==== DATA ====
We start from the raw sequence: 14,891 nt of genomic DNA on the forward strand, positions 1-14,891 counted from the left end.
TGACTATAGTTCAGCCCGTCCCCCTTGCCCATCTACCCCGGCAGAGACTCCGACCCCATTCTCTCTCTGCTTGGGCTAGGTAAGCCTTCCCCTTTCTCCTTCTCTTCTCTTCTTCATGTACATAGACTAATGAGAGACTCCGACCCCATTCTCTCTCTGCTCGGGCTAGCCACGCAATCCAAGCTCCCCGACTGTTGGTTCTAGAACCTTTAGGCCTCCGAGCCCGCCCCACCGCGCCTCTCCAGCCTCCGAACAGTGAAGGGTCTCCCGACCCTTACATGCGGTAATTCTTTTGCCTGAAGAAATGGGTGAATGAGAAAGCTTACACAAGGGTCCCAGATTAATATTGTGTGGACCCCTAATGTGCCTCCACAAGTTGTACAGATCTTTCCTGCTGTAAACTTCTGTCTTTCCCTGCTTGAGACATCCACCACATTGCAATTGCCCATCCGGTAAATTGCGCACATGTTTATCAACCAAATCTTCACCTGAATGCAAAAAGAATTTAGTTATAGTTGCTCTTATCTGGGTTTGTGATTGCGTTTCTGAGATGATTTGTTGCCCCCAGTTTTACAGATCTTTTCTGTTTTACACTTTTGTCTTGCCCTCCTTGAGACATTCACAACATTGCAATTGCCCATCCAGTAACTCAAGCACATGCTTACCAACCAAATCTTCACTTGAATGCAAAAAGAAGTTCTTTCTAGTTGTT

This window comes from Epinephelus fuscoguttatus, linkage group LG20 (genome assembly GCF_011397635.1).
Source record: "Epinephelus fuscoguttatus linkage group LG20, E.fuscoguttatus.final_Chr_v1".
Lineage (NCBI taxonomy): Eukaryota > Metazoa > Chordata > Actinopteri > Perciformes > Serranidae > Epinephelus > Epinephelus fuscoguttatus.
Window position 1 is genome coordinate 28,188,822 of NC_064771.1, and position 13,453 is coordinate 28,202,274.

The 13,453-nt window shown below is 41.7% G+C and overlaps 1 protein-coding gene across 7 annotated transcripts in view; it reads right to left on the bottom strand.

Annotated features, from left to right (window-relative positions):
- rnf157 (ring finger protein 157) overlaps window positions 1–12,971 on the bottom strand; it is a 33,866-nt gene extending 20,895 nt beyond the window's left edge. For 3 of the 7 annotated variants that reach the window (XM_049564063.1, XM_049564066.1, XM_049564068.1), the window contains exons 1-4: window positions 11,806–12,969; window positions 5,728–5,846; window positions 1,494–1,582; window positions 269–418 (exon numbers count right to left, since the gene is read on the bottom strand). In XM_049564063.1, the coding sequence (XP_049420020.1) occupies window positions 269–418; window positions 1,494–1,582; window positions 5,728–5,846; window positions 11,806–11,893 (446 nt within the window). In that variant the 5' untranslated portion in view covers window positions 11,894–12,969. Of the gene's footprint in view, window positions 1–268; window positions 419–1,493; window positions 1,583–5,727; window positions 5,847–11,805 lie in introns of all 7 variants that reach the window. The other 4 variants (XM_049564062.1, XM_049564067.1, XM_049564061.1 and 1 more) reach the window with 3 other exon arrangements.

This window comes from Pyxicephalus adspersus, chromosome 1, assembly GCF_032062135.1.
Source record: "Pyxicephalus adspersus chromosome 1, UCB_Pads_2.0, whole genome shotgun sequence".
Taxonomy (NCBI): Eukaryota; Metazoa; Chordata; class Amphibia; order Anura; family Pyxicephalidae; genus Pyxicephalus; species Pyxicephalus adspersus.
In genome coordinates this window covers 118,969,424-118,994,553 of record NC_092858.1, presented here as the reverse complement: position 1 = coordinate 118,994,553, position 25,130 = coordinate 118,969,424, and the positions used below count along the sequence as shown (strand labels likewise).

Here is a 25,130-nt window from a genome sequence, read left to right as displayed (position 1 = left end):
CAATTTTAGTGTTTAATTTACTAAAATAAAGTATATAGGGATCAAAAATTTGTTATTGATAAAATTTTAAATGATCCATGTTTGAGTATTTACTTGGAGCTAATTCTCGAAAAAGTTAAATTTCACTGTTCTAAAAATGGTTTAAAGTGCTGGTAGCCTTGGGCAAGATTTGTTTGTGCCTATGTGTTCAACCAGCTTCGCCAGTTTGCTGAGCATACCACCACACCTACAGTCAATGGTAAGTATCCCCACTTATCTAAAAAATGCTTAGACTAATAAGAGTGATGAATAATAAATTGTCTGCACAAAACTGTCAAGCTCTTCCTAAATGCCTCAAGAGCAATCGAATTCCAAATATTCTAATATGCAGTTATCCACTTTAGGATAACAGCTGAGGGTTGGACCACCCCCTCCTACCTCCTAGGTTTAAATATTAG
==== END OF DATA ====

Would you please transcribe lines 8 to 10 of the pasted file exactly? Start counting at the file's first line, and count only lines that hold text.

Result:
Annotated features, from left to right (window-relative positions):
- rnf157 (ring finger protein 157) overlaps window positions 1–12,971 on the bottom strand; it is a 33,866-nt gene extending 20,895 nt beyond the window's left edge. For 3 of the 7 annotated variants that reach the window (XM_049564063.1, XM_049564066.1, XM_049564068.1), the window contains exons 1-4: window positions 11,806–12,969; window positions 5,728–5,846; window positions 1,494–1,582; window positions 269–418 (exon numbers count right to left, since the gene is read on the bottom strand). In XM_049564063.1, the coding sequence (XP_049420020.1) occupies window positions 269–418; window positions 1,494–1,582; window positions 5,728–5,846; window positions 11,806–11,893 (446 nt within the window). In that variant the 5' untranslated portion in view covers window positions 11,894–12,969. Of the gene's footprint in view, window positions 1–268; window positions 419–1,493; window positions 1,583–5,727; window positions 5,847–11,805 lie in introns of all 7 variants that reach the window. The other 4 variants (XM_049564062.1, XM_049564067.1, XM_049564061.1 and 1 more) reach the window with 3 other exon arrangements.

This window comes from Pyxicephalus adspersus, chromosome 1, assembly GCF_032062135.1.